Under The Radar Character Analysis

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Secondary Characters no more
In their performances my classmates brought secondary characters to life in three different ways. The first way was to have multiple speakers, such as in Pear and Sheridan’s performance, therefore dividing the number of characters that each had to portray. The second was to have a stand-in character bring a role to life that might have otherwise been dismissed; this was evident in Stacy’s performance. The third was to change the point of view of the story, thereby bringing that character to life, such as in Nicole’s performance. All of these performers attempted to add a new dimension to their performances, and some were more successful than others. Pear and Sheridan did a duo performance of Today Will be a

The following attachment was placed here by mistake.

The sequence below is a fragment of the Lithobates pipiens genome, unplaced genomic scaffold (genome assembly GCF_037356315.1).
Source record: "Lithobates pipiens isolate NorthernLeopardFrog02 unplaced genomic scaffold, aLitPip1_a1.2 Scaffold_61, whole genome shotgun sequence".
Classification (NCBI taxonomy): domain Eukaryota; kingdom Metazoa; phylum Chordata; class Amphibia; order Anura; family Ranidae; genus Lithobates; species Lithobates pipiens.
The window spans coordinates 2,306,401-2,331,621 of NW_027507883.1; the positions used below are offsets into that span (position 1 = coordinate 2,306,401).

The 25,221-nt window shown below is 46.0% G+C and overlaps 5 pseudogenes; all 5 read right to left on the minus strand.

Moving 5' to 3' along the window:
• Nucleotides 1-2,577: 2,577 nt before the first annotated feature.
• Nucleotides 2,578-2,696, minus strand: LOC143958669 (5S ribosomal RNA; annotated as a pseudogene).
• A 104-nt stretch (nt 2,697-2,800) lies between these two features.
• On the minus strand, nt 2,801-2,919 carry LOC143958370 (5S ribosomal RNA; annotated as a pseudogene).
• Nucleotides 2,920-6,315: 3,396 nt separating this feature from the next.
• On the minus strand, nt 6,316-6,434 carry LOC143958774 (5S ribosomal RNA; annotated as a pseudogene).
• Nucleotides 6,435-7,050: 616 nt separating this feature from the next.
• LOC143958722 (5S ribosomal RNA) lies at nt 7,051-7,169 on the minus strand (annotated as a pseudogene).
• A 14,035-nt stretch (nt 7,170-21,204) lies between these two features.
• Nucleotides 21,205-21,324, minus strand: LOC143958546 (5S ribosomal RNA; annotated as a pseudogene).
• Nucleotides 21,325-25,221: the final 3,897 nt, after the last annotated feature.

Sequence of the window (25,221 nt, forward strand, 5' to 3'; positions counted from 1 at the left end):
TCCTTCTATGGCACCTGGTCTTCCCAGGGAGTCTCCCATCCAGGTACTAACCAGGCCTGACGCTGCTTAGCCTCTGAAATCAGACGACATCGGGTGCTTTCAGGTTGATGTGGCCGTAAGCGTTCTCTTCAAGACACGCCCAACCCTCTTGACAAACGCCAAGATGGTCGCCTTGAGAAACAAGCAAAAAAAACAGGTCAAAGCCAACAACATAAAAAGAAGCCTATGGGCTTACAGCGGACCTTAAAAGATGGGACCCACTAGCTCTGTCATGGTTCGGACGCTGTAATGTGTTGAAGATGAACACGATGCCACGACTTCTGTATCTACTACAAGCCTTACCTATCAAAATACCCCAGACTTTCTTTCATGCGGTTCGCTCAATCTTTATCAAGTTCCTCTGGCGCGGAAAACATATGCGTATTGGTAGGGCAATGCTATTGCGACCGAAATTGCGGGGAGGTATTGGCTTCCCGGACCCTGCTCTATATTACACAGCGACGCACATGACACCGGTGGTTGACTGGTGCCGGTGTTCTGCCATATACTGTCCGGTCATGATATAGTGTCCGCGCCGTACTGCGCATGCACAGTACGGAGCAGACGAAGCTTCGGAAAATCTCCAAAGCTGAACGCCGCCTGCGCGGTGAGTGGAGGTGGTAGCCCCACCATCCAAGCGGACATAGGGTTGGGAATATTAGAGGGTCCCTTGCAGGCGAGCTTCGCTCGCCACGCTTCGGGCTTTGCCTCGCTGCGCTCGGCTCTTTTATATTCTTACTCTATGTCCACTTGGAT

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Under the Radar is written in the perspective of the husband, Steven Reeves, but Nicole performed it from the point of view of the wife, Marjorie Reeves. This change of perspective was very different from Stacy’s because although the change enhanced Stacy’s performance it didn’t really change the effect of the story. When Nicole switched perspectives, however, the audience got to see the story from the opposite point of view. When I first read Under the Radar I empathized with the husband because it was told from his point of view. But when Nicole performed it I empathized with her character, the wife, because it was told from her point of view. It is interesting how the same words coming out of different peoples mouths can have different meanings. Nicole didn’t change the text except for a few pronouns, but I felt as though the wife was more of a victim, even when she ran her husband over with a car. The change wasn’t so dramatic that we lost the original story, however it did make us see it in a new light. This performance went above and beyond and brought us to a place that we probably weren’t expecting to go, and that is why I think it was an amazing

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